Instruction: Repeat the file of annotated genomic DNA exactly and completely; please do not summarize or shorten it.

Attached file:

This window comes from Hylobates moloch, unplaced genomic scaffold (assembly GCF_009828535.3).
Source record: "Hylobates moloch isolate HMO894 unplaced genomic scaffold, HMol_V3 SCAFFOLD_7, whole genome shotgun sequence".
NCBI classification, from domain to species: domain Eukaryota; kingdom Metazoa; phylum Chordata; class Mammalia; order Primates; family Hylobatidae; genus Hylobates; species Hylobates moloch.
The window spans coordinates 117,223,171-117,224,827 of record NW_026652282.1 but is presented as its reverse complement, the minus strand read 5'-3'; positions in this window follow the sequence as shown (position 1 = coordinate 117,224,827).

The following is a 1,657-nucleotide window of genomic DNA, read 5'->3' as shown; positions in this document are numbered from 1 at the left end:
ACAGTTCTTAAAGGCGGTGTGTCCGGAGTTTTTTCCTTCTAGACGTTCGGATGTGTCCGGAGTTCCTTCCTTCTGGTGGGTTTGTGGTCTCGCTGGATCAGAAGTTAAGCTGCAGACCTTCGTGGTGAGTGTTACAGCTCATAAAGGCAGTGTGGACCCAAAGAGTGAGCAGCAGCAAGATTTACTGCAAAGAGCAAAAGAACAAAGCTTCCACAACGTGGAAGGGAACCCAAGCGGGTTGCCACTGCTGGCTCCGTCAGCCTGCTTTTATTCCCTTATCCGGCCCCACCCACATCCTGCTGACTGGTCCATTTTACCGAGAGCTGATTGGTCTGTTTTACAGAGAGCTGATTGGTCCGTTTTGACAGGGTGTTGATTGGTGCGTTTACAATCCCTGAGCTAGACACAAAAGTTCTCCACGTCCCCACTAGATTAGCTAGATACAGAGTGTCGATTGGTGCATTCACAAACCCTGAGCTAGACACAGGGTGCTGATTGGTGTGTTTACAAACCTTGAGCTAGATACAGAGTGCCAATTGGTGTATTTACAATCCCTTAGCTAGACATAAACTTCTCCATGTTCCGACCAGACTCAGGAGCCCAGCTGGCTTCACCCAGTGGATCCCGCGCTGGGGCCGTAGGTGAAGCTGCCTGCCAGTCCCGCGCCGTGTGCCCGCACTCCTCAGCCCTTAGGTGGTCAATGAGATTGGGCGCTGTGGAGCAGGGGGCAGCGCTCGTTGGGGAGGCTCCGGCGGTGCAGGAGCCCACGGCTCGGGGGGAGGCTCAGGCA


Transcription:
This window comes from Hylobates moloch, unplaced genomic scaffold (assembly GCF_009828535.3).
Source record: "Hylobates moloch isolate HMO894 unplaced genomic scaffold, HMol_V3 SCAFFOLD_7, whole genome shotgun sequence".
NCBI classification, from domain to species: domain Eukaryota; kingdom Metazoa; phylum Chordata; class Mammalia; order Primates; family Hylobatidae; genus Hylobates; species Hylobates moloch.
The window spans coordinates 117,223,171-117,224,827 of record NW_026652282.1 but is presented as its reverse complement, the minus strand read 5'-3'; positions in this window follow the sequence as shown (position 1 = coordinate 117,224,827).

The following is a 1,657-nucleotide window of genomic DNA, read 5'->3' as shown; positions in this document are numbered from 1 at the left end:
ACAGTTCTTAAAGGCGGTGTGTCCGGAGTTTTTTCCTTCTAGACGTTCGGATGTGTCCGGAGTTCCTTCCTTCTGGTGGGTTTGTGGTCTCGCTGGATCAGAAGTTAAGCTGCAGACCTTCGTGGTGAGTGTTACAGCTCATAAAGGCAGTGTGGACCCAAAGAGTGAGCAGCAGCAAGATTTACTGCAAAGAGCAAAAGAACAAAGCTTCCACAACGTGGAAGGGAACCCAAGCGGGTTGCCACTGCTGGCTCCGTCAGCCTGCTTTTATTCCCTTATCCGGCCCCACCCACATCCTGCTGACTGGTCCATTTTACCGAGAGCTGATTGGTCTGTTTTACAGAGAGCTGATTGGTCCGTTTTGACAGGGTGTTGATTGGTGCGTTTACAATCCCTGAGCTAGACACAAAAGTTCTCCACGTCCCCACTAGATTAGCTAGATACAGAGTGTCGATTGGTGCATTCACAAACCCTGAGCTAGACACAGGGTGCTGATTGGTGTGTTTACAAACCTTGAGCTAGATACAGAGTGCCAATTGGTGTATTTACAATCCCTTAGCTAGACATAAACTTCTCCATGTTCCGACCAGACTCAGGAGCCCAGCTGGCTTCACCCAGTGGATCCCGCGCTGGGGCCGTAGGTGAAGCTGCCTGCCAGTCCCGCGCCGTGTGCCCGCACTCCTCAGCCCTTAGGTGGTCAATGAGATTGGGCGCTGTGGAGCAGGGGGCAGCGCTCGTTGGGGAGGCTCCGGCGGTGCAGGAGCCCACGGCTCGGGGGGAGGCTCAGGCA